plaster of Paris, monosymmetric gypsum is converted into the
  orthorhombic form before it begins to be dehydrated.

  The principles which govern the preparation and setting of the other
  class of calcium sulphate cements, that is, cements of the Keene
  class, are not fully understood, but there is a fair amount of
  knowledge on the subject, both empirical and scientific. The essential
  difference between the setting of Keene's cement and that of plaster
  of Paris is that the former takes place much more slowly, occupying
  hours instead of minutes, and the considerable heating and expansion
  which characterize the setting of plaster of Paris are much less

  It is the practice in Great Britain to burn pure gypsum at a low
  temperature so as to convert it into the hydrate 2CaSO4·H2O, to soak
  the lumps in a solution of alum or of aluminium sulphate, and to
  recalcine them at about 500° C. On grinding they give Keene's cement.
  Instead of alum various other salts, e.g. borax, may be used. The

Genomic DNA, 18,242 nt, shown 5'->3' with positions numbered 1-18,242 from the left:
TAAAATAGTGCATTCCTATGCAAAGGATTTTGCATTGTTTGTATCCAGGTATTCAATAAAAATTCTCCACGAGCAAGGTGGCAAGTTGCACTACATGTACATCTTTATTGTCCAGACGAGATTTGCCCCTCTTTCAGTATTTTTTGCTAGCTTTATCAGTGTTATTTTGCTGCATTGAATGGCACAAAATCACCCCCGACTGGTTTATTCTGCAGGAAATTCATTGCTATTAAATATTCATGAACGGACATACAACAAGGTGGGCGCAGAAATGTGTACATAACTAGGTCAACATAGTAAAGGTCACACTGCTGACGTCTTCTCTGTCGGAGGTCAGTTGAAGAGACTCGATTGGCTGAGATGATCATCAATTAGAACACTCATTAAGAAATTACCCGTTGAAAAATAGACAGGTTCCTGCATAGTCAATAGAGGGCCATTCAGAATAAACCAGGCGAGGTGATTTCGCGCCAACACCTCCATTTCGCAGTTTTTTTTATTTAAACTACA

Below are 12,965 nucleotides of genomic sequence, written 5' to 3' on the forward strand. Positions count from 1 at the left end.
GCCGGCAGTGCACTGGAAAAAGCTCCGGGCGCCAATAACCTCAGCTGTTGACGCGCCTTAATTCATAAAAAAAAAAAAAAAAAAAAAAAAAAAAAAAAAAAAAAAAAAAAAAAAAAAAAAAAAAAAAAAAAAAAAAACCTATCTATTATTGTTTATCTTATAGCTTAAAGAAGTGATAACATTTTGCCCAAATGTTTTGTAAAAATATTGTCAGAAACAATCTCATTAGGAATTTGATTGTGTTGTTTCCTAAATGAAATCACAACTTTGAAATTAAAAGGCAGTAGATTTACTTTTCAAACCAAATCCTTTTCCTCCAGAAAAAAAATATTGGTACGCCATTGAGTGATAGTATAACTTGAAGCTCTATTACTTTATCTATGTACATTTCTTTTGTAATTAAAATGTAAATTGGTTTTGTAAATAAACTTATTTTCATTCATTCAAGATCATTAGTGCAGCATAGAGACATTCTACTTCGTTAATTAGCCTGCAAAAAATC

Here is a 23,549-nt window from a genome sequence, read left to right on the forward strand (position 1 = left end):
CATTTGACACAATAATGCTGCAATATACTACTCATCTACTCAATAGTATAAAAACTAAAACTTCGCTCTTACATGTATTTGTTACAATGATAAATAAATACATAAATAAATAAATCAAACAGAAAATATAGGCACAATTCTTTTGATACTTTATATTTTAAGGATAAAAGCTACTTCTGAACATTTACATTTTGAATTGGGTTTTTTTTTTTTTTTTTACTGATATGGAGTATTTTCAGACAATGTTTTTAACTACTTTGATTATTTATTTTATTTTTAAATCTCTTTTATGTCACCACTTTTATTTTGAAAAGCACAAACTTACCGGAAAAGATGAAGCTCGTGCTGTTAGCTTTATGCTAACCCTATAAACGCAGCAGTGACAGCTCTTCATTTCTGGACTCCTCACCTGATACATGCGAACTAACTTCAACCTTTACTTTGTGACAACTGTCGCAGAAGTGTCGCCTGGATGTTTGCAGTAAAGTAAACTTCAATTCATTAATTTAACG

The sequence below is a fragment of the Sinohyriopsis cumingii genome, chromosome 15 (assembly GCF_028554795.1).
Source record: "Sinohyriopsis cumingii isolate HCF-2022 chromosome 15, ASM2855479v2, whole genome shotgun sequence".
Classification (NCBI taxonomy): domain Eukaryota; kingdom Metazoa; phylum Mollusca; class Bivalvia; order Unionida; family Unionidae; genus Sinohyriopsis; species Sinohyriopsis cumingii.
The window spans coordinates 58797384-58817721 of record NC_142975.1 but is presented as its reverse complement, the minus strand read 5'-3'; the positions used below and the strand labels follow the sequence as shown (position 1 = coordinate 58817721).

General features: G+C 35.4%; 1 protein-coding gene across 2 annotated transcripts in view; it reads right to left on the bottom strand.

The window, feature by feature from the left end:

quantity of these materials is so small that analyses of Keene's
  cement show it to be almost pure anhydrous calcium sulphate, and make
  it difficult to explain what, if any, influence these minute amounts
  of alum and the like can exert on the setting of the cement. It seems
  probable that the effect of the salts is inconsiderable, and that the
  governing condition is the temperature at which the cement has been
  burnt. The setting of Keene's cement takes place by the same sort of
  process which has been described for the setting of plaster of Paris,
  the chief differences being that the substance dissolved is anhydrous
  calcium sulphate and that the operation takes a longer time.

  All cements having calcium sulphate as their base are suitable only
  for indoor work because of the solubility of this substance. They form
  excellent decorative plasters on account of their clean white colour
  and the sharpness of castings made from them, this latter quantity
  being due to their expansion when setting.

  See D.B. Butler, _Portland Cement_ (London, 1905); E.C. Eckel,
  _Cements, Limes and Plasters_ (New York, 1905); G.R. Redgrave and
  Charles Spackman, _Calcareous Cements_ (London, 1905); F.H. Lewis,
  "Manufacture of Hydraulic Cements in the United States," _The Mineral